Sweden‘s telecommunications regulator on Tuesday (19) formally excluded two Chinese communications companies, huawei and ZTE, from bidding for 5G networks after the country’s highest administrative court rejected Huawei’s appeal. Current commentators believe Sweden is finally putting national security and the safety of its people first, and represents the backlash of mainstream Swedish public opinion against the Communist Party’s bullying diplomacy.
The Swedish Telecommunications Supervisory Authority (PTS) officially opened the bidding for the 5G network on Tuesday (19), with Huawei and ZTE being completely excluded from the bid, which was delayed for months by Huawei’s appeal.
Last Friday (15), Sweden’s highest administrative court ruled in the final instance to reject Huawei’s appeal, in other words, Huawei has no right to file another appeal to pave the way for a smooth bid for 5G spectrum.
Swedish commentator and secretary-general of the Independent Chinese PEN Association Zhang Yu told the station that Sweden made such a sober choice, in addition to Huawei’s threat to national security, to counter the diplomatic bullying of Sweden by the Chinese Communist Party in recent years. The Chinese ambassador to Sweden provoked Sweden with his “War Wolf diplomacy” and imprisoned Swedish bookseller Gui Minhai, which caused a backlash from mainstream Swedish public opinion.
Zhang Yu said: Sweden has the highest perspective on national security. Sweden’s tough attitude toward Huawei also represents the position of mainstream Swedish public opinion, mainly to the Chinese government’s backlash against Sweden’s strong foreign policy in recent years. The main example, our PEN member Gui Minhai was heavily sentenced as a Swedish citizen; in addition, the Chinese ambassador to Sweden, Gui Zongyou, interfered and threatened Sweden in a war-wolf style, which of course played a role in the backlash.
Zhang Yu also said that Sweden puts national security interests above economic interests and hopes that Sweden’s actions will serve as a model for the EU. The EU also has a very good alternative to Huawei, which can be replaced by Sweden’s Ericsson or Finland’s Nokia.
Zhang Yu said: Sweden’s Ericsson and Finland’s Nokia, at least for the EU countries, should be an alternative to Huawei. No matter from the economic point of view, technical point of view, political point of view, or national security point of view, Sweden is a certain demonstration role.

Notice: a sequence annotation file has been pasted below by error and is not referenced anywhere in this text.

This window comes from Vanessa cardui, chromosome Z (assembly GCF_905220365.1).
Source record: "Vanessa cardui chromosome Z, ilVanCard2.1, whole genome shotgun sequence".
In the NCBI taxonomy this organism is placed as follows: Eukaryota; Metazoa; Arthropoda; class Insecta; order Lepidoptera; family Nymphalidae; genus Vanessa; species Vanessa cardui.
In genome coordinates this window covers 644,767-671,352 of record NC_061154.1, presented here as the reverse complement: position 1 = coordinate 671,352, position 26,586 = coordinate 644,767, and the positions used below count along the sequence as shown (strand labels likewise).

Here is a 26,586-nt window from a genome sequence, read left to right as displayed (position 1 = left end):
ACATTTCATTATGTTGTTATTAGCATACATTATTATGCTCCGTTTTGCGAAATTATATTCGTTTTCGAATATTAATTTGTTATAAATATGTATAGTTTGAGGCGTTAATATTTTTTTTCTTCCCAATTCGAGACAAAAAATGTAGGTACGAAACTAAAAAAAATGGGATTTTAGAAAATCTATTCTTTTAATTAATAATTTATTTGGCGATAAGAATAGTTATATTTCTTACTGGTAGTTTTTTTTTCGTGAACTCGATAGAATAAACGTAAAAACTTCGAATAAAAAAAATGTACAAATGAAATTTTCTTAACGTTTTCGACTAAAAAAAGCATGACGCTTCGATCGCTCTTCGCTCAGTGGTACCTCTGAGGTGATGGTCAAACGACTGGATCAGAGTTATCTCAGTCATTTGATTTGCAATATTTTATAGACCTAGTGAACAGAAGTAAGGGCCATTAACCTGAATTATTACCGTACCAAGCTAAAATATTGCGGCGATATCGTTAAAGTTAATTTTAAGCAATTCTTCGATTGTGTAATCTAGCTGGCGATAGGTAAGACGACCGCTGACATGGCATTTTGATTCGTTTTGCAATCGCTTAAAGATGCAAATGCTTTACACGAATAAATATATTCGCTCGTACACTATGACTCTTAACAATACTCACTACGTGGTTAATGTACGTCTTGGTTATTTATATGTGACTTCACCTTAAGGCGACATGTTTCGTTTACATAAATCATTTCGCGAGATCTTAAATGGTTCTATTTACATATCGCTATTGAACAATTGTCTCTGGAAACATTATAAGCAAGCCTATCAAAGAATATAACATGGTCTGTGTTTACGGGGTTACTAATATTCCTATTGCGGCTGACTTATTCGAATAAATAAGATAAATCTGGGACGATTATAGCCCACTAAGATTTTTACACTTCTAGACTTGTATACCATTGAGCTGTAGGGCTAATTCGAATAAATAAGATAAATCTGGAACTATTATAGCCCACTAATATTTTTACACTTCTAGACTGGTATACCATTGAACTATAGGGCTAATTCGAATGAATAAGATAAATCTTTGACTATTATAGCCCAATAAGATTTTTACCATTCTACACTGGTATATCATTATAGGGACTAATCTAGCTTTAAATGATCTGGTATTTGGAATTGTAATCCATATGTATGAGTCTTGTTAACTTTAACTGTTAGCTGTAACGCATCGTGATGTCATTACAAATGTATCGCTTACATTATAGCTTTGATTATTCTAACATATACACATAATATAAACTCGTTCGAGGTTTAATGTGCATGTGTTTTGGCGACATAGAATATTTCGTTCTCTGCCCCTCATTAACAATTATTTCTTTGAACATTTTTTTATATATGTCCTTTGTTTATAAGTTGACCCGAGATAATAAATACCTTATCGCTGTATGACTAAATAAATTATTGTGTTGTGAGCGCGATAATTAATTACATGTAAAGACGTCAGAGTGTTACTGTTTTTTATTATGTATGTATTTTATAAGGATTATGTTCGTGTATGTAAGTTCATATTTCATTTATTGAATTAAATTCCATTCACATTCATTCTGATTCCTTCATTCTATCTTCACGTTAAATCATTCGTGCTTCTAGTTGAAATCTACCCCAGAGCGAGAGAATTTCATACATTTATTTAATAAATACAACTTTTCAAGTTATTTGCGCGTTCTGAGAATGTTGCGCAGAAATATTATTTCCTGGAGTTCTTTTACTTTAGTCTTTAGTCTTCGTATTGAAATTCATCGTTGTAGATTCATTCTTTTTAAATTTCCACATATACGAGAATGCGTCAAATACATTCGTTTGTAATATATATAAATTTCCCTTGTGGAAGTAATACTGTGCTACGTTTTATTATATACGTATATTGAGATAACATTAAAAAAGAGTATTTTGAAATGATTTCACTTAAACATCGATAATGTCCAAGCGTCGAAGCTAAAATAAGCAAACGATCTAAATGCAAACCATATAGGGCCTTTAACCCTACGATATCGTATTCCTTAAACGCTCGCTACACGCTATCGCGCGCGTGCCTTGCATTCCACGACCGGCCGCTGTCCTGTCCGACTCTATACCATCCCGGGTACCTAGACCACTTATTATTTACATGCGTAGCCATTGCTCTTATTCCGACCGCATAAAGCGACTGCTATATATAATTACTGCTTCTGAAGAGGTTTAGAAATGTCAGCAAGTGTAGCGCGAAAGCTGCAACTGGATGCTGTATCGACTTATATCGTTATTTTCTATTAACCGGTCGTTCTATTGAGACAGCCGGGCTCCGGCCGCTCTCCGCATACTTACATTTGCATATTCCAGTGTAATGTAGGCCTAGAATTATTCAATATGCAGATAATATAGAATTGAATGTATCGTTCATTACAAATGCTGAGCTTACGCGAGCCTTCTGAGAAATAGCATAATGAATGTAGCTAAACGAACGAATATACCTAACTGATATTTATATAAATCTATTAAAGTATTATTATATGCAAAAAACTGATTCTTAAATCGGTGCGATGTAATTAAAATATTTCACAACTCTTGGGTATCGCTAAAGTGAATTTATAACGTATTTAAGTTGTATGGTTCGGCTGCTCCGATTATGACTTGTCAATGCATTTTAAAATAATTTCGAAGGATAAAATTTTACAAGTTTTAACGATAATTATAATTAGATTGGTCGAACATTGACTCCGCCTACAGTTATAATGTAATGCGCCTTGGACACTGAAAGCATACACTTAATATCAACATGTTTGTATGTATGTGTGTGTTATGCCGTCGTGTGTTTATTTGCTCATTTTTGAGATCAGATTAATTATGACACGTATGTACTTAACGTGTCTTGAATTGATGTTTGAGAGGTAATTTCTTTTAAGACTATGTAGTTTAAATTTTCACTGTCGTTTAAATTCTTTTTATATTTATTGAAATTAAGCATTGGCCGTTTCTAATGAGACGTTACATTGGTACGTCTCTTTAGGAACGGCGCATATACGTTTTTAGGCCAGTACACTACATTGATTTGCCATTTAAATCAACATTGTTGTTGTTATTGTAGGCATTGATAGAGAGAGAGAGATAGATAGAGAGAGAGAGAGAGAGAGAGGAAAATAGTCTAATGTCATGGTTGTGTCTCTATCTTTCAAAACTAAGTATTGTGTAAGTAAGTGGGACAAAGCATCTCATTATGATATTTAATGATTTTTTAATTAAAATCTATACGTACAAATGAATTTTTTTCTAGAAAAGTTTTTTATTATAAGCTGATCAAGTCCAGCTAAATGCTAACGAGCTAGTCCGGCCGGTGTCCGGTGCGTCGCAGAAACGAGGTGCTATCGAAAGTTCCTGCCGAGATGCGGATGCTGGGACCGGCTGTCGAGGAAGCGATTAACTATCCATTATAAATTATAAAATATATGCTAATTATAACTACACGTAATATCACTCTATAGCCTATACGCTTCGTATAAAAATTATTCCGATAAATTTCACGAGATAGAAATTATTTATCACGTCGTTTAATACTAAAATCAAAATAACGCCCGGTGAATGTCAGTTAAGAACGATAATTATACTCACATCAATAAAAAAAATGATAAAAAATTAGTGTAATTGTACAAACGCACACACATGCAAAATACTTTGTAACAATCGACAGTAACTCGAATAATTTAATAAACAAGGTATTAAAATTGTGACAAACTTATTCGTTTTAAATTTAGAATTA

According to French commentator Wang Longmeng, Sweden’s decision should be a model for the whole EU. He also criticized Germany, France and other countries, not only to Huawei indecisive, and even to promote the “China-EU Investment Agreement”, most likely to leave a loophole for Huawei to enter the EU.
Wang Longmeng said: In recent years, Sweden has been clearly aware of the Communist Party’s bullying and expansion and penetration of democratic countries. As a relatively small country in the EU, they put national security and information security of citizens first, instead of focusing only on China’s market and interests. Hopefully, Germany and France, the more leading countries in the EU, will follow suit. In addition, this also gives a warning to the pending “China-EU investment agreement”, Huawei as a Chinese Communist spy company is likely to bring security risks to European countries under the “protection” of such an agreement.
It is reported that Telia, the Swedish company involved in the bid, has announced that it will no longer work with Huawei, but will instead support Nokia and Ericsson. Huawei has yet to respond to the incident.
Last October, the Swedish Telecommunications Regulatory Authority announced that it would ban Huawei and ZTE from participating in the construction of the country’s 5G network due to security risks, and required companies participating in the 5G network bid to completely remove Huawei and ZTE equipment from existing infrastructure and core functions by January 1, 2025.
Subsequently, Huawei Sweden appealed the conditions attached to the auction to the Swedish Administrative Court in Stockholm, which ruled on November 9 to suspend the ban on Huawei and ZTE.
Huawei had also previously conducted a series of “public relations” campaigns against the Swedish government. The Chinese Embassy in Sweden also helped Huawei. China’s ambassador to Sweden, Gui Congyou, urged the Swedish government in November last year that the ban on Huawei and ZTE must be withdrawn, otherwise China would most likely sanction Swedish telecommunications companies, especially Ericsson China.
Earlier this month, Swedish media revealed that Ericsson CEO Borje Ekholm had sent several letters to the country’s foreign trade minister, Anna Hallberg, pressuring the government to lift the 5G ban on Huawei, saying that the ban “threatens Sweden’s relations with other countries” and that Ericsson would consider leaving Sweden if the government did not lift the ban.